oldest

          votes

          active

          oldest

          votes

          active

          oldest

          votes

          up vote
          10
          down vote

          The DNS server of your ISP has your address in its cache, and so is returning
          the old address. It will keep on doing so, until the
          Time To Live (TTL)
          of your data will expire.

          DNS records are stored in cache, mainly to improve performance of DNS queries.
          Every DNS record has a Time to Live (TTL) value, which is the time DNS servers
          should store that record in cache. Even if a record is changed, DNS servers
          will continue working with its former value from the cache until this time has passed.

          DNS propagation is the time required for DNS servers worldwide
          to update their cached information for a domain name.
          It is influenced by the TTL of DNS records that might have changed,
          but there are also other factors that could come into play.

          A DNS change may require up to 72 hours to propagate worldwide,
          although most often this happens in a matter of hours.

          To speed up the propagation time is possible by having your TTL set to a
          lower number (not recommended), for example 14400 (4 hours).
          But you should do that well before the NS change, maybe as much as
          96 hours in advance.

          When you query a DNS server that does not have your DNS in its cache,
          you might find that it returns the new DNS record, if the change
          has already propagated that far.

          share|improve this answer

          • 1

            @PimpJuiceIT: You’re a Jolly Good Fellow.
            – harrymc
            Nov 30 at 19:49

          up vote
          10
          down vote

          The DNS server of your ISP has your address in its cache, and so is returning
          the old address. It will keep on doing so, until the
          Time To Live (TTL)
          of your data will expire.

          DNS records are stored in cache, mainly to improve performance of DNS queries.
          Every DNS record has a Time to Live (TTL) value, which is the time DNS servers
          should store that record in cache. Even if a record is changed, DNS servers
          will continue working with its former value from the cache until this time has passed.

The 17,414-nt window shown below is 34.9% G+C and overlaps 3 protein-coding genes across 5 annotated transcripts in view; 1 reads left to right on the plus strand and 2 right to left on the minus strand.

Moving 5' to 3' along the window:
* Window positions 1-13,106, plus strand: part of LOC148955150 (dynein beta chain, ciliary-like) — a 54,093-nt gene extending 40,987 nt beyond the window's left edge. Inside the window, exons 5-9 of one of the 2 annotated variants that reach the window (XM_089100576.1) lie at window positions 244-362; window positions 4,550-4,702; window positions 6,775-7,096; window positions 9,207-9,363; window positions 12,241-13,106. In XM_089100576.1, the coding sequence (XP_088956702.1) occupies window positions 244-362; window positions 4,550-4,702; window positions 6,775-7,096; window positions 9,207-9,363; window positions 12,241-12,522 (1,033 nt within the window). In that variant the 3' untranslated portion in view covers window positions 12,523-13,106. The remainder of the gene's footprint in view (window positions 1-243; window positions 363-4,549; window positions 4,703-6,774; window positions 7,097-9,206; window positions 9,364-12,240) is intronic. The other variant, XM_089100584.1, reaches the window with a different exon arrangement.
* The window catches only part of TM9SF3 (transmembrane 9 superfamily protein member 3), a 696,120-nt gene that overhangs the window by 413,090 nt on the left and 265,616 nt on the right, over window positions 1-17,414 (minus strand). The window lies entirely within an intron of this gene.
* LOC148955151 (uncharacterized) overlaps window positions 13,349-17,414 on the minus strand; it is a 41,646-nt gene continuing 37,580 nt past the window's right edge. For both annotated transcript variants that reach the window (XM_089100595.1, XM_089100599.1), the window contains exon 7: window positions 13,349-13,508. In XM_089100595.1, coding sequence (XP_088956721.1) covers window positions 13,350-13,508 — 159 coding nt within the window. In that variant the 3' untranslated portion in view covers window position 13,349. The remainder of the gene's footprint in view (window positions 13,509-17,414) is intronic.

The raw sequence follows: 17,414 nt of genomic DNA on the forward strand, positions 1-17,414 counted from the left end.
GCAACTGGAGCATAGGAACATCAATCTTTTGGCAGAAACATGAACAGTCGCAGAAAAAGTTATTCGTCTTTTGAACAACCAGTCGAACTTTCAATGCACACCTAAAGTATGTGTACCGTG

DNS propagation is the time required for DNS servers worldwide
          to update their cached information for a domain name.
          It is influenced by the TTL of DNS records that might have changed,
          but there are also other factors that could come into play.

          A DNS change may require up to 72 hours to propagate worldwide,
          although most often this happens in a matter of hours.

          To speed up the propagation time is possible by having your TTL set to a
          lower number (not recommended), for example 14400 (4 hours).
          But you should do that well before the NS change, maybe as much as
          96 hours in advance.

          When you query a DNS server that does not have your DNS in its cache,
          you might find that it returns the new DNS record, if the change
          has already propagated that far.

          share|improve this answer

          • 1

            @PimpJuiceIT: You’re a Jolly Good Fellow.
            – harrymc
            Nov 30 at 19:49

          up vote
          10
          down vote

          up vote
          10
          down vote

          The DNS server of your ISP has your address in its cache, and so is returning
          the old address. It will keep on doing so, until the
          Time To Live (TTL)
          of your data will expire.

          DNS records are stored in cache, mainly to improve performance of DNS queries.
          Every DNS record has a Time to Live (TTL) value, which is the time DNS servers
          should store that record in cache. Even if a record is changed, DNS servers